catapult magazine

catapult magazine

Vol 13, Num 9 :: 2014.05.02 — 2014.05.15


Summer home

As our ferry slips fluidly into its berth, nudging the pier which groans in resistance, we drink in salt air deeply in simultaneous breaths of quiet joy. We’re home — back to our island home, our summer home. Of course, we love our winter home, but on the island our work can feel more like play, just because we’re here. And here, most of my memories are of my childhood summers and our own family at play. We are like salmon returning to their hatching place, seeking once again its primeval taste — New England in our bones, in our blood. There’s a cleansing, just coming back: to our cottage, whose walls have absorbed the laughter and love of family, and reflect it back to us; to our tiny church, full of longtime friends; to sandy paths our feet know well. And to dear friends, who complete our belonging.

Its dimensions are not impressive. Before long, another smaller cottage on our road will be bought, bulldozed away, and in its place, another McMansion built. And we will stay in our little place that lives large in our hearts, where kayaks wait out winter under our back porch, to glide once again under the drawbridge and into the outer harbor. And where our garden house is filled with dreams of summers’ return: bicycles, grill, beach chairs, beach umbrellas, life jackets and boogie boards. 

Memories are well-rooted and lasting. As a child, I went on watercolor painting adventures with my great aunt, a professional artist. Now, I provide the paints for my grandchildren. They ride the same antique carousel horses that my grandmother rode when she was young, and I, also. Catching the brass ring has kept excitement high since the 1800s. They swim in the same surf and quieter waters of my childhood, and climb the same steps of the lighthouse, where neighbors gather for Sunday evening’s sunset celebration. They dance around the base of the gazebo on our town’s seaside green, as the band plays high above them. The repetition of generations reveling in like play creates a refreshing timelessness for us.

How does the heart define a place it holds onto with such depth of belonging? This sweet little cottage has cradled our babies as well as our souls, still hears the slap-slap-slap of children’s wet feet on the porch, running in from the outside shower, and, afterward, their shouts and the loud smacks of the bat hitting the wiffle ball in games after the beach and before supper. It breathes in the powerful sense of family as a dozen of us eat and talk of the fun of the day’s adventures and what we’ll do tomorrow, after which grandchildren put on their composition of after-dinner theatre, complete with props. It screens us in from evening mosquitoes as we watch sunsets blaze in ribbons of beauty over the ocean in the western sky. It shelters us from powerful hurricane winds while the rain on our windows turns our view of the rhododendrons outside into an Impressionist painting. It’s a place of respite for two, to hear the bell buoy’s ring, the osprey’s cry from high in the sky as its eyes pierce through ocean depths for a fish for its young, and the slap-slap-slapping of sailboats’ sails as they round a race marker and head home for the prize, with colorful spinnakers bursting full from fresh gusts of wind. It’s also a place of quiet…finally, even when there are a dozen total, a mix of parents and children, sun-bronzed and healthy-tired from sun and sea, asleep, leaving only the loons’ nighttime calls to grace the dark.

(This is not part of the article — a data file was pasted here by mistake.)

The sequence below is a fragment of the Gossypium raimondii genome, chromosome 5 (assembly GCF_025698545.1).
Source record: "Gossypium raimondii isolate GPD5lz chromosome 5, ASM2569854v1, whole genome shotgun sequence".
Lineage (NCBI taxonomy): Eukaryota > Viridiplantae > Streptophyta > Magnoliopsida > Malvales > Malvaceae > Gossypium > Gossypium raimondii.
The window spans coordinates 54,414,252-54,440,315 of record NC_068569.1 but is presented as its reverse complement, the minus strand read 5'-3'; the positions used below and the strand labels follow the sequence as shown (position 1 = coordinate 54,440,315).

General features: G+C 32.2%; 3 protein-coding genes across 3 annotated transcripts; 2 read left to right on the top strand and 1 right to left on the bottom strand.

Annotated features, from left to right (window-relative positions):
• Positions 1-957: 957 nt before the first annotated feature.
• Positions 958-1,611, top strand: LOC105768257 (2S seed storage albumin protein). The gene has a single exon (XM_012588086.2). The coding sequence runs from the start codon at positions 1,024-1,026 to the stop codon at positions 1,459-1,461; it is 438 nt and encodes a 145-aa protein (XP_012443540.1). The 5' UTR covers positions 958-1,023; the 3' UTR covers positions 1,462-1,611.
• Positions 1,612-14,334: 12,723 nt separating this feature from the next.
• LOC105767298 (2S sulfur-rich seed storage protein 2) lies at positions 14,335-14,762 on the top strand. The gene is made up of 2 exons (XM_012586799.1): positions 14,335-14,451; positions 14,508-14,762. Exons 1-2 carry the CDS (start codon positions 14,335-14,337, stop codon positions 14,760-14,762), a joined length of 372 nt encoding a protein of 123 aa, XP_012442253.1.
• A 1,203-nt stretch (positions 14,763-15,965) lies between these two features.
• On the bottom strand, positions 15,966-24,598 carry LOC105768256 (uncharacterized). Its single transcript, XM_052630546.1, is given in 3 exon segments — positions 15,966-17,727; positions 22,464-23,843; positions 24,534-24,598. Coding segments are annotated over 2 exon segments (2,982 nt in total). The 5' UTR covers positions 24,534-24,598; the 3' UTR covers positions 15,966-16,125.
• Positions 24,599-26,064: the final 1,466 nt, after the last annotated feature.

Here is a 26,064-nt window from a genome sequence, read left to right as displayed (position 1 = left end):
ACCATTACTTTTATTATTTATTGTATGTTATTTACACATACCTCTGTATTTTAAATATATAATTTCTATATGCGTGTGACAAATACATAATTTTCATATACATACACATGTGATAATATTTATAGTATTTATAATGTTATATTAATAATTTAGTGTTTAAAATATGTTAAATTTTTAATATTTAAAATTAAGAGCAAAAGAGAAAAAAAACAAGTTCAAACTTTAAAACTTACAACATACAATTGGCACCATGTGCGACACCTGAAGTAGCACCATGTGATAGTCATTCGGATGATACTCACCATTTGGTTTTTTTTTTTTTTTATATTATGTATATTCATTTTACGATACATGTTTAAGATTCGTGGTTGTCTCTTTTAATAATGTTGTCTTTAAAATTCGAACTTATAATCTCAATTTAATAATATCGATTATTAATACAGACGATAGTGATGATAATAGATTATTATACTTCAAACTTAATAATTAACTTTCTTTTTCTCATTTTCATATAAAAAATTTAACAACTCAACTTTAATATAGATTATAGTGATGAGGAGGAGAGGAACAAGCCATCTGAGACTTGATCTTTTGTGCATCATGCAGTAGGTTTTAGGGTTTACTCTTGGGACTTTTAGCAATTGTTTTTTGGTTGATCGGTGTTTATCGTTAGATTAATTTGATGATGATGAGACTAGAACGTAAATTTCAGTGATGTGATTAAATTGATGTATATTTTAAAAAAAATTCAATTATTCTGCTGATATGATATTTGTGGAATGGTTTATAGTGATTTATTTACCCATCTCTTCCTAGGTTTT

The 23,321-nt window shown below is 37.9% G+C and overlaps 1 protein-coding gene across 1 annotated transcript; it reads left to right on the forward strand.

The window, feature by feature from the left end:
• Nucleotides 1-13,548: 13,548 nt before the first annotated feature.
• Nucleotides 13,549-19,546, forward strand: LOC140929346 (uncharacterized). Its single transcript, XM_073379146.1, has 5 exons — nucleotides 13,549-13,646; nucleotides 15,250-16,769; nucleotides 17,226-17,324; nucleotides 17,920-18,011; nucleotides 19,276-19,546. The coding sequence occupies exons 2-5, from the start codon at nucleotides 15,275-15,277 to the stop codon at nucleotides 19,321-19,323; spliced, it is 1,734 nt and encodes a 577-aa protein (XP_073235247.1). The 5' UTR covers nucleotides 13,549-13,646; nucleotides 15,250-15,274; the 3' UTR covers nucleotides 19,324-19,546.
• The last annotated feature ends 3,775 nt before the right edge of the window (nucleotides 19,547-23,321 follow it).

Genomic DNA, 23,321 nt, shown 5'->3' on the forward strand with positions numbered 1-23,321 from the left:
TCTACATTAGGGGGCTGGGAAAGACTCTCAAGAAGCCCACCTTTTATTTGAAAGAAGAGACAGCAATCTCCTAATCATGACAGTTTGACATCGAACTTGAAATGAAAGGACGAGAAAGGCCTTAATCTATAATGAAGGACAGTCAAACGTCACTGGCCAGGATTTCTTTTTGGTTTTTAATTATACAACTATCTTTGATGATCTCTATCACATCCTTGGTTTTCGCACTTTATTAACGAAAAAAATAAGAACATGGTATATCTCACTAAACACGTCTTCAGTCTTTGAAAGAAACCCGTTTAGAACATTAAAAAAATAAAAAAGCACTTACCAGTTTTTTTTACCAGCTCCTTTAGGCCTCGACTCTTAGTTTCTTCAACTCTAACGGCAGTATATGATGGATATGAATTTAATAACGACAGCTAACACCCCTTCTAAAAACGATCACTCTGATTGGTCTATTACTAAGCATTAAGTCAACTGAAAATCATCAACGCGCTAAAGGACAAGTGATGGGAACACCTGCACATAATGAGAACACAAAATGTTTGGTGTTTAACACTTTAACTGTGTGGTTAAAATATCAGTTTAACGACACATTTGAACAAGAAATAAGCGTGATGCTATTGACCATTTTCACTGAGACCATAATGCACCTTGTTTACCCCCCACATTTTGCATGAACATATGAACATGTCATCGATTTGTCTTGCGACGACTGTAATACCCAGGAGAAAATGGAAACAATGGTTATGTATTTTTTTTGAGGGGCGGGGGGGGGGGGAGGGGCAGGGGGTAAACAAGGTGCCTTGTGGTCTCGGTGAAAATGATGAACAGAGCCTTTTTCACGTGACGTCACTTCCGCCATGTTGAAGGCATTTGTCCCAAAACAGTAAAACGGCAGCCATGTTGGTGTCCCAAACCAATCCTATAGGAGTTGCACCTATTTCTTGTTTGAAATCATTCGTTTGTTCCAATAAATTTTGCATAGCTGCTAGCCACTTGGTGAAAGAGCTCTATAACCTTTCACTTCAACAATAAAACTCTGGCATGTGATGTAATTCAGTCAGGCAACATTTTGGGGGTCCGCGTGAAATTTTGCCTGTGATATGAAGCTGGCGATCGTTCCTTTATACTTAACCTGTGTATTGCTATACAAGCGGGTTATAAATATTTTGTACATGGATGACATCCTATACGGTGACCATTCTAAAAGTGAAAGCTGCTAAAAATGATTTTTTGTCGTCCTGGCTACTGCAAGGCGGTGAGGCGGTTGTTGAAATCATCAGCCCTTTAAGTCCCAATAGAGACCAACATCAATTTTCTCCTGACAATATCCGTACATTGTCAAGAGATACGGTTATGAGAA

So much more than boards and shingles, our cottage holds the feelings and sounds of family loving and enjoying each other, cousins connecting, discovering and creating together. And, oh, the laughter! We belong. Don’t ask me how many turkey and peanut butter and jelly sandwiches I’ve made on our old kitchen table for our bunch. It’s love that makes this no chore. God’s love has touched our family here. And the sights and sounds of His amazing creation evident all around us add a richness to our sense of peace and community and “He hems me in, behind and before” belonging.  

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